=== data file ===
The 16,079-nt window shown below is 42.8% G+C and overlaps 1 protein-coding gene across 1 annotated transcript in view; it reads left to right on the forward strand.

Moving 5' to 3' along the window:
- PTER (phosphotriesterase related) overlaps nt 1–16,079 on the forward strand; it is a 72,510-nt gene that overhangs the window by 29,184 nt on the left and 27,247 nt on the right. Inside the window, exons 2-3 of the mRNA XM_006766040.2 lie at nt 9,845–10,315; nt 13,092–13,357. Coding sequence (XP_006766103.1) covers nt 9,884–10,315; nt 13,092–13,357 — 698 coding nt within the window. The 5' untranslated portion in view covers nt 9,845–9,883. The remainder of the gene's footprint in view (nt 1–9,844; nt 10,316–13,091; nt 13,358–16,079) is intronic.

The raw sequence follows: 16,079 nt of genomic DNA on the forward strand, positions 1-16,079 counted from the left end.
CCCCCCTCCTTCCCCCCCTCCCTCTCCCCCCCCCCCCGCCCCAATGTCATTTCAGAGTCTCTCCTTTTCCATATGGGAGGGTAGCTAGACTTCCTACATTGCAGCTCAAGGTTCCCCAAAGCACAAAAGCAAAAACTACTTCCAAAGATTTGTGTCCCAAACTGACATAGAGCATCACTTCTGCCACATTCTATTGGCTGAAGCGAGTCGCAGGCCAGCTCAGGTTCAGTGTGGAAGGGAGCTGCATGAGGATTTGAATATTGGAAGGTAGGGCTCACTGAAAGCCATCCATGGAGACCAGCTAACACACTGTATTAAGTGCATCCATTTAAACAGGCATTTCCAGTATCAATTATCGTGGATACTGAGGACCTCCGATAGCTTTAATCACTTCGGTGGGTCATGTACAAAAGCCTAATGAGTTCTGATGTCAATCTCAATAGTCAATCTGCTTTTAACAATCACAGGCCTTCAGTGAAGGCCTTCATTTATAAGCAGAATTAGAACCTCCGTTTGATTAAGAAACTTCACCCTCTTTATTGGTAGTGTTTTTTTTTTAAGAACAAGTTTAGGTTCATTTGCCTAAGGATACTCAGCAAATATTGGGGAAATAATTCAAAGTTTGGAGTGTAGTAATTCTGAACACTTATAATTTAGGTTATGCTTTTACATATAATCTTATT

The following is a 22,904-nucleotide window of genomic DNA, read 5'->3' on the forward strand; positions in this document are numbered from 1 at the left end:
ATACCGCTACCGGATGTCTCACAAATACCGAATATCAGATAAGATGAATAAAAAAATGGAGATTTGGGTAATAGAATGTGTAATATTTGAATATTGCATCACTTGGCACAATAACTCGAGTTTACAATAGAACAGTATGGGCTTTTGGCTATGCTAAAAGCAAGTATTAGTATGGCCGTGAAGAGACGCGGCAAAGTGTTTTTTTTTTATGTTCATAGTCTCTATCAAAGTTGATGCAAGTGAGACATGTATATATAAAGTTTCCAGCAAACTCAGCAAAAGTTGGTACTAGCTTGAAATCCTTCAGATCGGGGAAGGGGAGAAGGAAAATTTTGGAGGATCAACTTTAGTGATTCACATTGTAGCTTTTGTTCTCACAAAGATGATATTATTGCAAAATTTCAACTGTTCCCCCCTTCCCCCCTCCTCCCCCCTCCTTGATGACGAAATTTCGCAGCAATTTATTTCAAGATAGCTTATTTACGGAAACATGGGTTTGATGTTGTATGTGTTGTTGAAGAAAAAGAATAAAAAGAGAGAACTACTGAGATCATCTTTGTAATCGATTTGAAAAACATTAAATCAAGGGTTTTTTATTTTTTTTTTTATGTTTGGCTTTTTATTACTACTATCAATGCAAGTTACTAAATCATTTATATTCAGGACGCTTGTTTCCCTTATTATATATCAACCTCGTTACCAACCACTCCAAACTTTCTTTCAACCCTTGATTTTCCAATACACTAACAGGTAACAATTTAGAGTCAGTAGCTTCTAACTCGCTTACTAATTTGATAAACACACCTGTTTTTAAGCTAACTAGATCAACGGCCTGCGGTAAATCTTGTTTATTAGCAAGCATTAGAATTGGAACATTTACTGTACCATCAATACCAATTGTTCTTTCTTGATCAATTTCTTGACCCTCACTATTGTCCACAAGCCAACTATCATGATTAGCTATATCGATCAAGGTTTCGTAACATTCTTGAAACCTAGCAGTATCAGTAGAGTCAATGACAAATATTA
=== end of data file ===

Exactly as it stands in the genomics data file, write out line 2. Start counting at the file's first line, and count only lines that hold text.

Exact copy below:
Moving 5' to 3' along the window: